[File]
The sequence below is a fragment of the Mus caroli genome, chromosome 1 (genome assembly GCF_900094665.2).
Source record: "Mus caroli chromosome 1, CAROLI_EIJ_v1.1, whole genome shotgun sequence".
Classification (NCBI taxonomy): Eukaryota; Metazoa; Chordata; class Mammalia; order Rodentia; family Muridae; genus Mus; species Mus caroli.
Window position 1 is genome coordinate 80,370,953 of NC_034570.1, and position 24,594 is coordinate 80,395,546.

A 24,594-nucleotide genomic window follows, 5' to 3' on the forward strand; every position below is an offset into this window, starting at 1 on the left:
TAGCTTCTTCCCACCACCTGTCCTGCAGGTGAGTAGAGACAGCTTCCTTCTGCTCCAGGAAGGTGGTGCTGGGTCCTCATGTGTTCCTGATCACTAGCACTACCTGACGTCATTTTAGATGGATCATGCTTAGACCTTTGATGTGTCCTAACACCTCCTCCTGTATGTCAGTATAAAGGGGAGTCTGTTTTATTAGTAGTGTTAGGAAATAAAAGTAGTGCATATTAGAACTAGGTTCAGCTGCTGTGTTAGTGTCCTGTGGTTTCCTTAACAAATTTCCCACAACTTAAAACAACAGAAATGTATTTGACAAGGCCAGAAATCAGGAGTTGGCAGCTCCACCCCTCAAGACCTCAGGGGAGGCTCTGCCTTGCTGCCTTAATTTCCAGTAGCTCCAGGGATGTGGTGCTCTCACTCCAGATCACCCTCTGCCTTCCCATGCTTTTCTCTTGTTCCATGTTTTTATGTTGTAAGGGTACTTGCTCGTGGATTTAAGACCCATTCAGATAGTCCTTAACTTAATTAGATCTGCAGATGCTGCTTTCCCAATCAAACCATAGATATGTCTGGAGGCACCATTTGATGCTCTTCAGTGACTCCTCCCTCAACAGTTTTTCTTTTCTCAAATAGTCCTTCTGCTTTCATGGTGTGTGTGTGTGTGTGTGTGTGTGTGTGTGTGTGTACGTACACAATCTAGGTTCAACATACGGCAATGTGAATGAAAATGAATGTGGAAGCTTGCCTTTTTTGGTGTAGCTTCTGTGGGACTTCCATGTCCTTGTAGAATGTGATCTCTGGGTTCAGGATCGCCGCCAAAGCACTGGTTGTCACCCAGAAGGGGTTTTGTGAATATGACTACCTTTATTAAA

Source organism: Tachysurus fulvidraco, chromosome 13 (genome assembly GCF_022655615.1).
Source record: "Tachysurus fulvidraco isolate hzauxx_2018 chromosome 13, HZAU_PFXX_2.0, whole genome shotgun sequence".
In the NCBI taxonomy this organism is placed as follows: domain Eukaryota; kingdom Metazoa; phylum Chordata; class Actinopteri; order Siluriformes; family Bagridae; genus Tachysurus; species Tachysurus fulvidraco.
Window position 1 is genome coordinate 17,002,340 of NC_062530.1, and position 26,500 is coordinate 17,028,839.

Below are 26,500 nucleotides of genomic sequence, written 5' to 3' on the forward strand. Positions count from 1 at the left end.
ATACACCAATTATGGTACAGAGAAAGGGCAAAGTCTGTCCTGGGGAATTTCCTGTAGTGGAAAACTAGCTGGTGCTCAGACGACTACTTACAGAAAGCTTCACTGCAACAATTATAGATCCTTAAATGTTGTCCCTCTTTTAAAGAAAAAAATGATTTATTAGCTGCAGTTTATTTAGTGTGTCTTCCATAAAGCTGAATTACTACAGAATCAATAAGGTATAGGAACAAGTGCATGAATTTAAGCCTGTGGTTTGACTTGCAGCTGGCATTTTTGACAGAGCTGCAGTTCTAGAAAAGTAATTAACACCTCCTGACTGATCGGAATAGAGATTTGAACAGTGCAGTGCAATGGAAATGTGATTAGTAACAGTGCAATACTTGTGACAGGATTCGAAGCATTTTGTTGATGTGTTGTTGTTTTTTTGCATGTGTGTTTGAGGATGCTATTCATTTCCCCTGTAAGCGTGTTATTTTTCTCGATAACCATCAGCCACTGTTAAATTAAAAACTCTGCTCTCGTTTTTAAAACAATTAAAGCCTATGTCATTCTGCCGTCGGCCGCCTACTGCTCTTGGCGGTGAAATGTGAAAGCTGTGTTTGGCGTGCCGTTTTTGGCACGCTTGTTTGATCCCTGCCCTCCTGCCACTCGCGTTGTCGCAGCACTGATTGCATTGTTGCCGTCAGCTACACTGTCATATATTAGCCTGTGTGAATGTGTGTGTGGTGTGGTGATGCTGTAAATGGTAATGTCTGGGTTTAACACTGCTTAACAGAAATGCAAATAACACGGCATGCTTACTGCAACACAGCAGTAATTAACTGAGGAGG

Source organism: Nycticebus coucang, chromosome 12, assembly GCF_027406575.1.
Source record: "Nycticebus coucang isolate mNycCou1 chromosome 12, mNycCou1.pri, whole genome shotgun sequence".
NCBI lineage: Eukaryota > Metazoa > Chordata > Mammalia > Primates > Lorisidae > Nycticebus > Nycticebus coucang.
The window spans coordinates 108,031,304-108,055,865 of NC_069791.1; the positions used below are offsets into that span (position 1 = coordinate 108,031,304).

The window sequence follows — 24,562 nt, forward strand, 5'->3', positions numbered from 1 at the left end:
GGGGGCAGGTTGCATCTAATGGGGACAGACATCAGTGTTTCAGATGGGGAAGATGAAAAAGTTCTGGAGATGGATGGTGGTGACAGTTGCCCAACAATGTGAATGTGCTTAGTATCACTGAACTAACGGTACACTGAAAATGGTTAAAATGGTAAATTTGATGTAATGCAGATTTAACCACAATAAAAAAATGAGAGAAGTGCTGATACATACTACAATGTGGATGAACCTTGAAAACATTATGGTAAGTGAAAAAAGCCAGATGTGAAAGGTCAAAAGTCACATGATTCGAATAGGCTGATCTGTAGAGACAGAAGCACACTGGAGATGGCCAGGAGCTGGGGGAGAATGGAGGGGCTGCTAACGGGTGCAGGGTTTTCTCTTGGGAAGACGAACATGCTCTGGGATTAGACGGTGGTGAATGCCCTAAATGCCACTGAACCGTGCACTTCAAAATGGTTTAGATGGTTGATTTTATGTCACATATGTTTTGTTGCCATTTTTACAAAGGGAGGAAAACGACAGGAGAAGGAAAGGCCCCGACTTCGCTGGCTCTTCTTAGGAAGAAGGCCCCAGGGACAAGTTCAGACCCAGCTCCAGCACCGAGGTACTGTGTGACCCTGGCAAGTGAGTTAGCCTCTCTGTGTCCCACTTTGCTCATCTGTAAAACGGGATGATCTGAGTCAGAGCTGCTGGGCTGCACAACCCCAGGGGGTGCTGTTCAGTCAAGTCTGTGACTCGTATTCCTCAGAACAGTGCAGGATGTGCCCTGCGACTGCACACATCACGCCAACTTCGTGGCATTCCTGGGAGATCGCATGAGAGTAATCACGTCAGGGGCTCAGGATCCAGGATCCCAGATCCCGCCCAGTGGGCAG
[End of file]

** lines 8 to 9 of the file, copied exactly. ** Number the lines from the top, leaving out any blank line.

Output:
Source record: "Tachysurus fulvidraco isolate hzauxx_2018 chromosome 13, HZAU_PFXX_2.0, whole genome shotgun sequence".
In the NCBI taxonomy this organism is placed as follows: domain Eukaryota; kingdom Metazoa; phylum Chordata; class Actinopteri; order Siluriformes; family Bagridae; genus Tachysurus; species Tachysurus fulvidraco.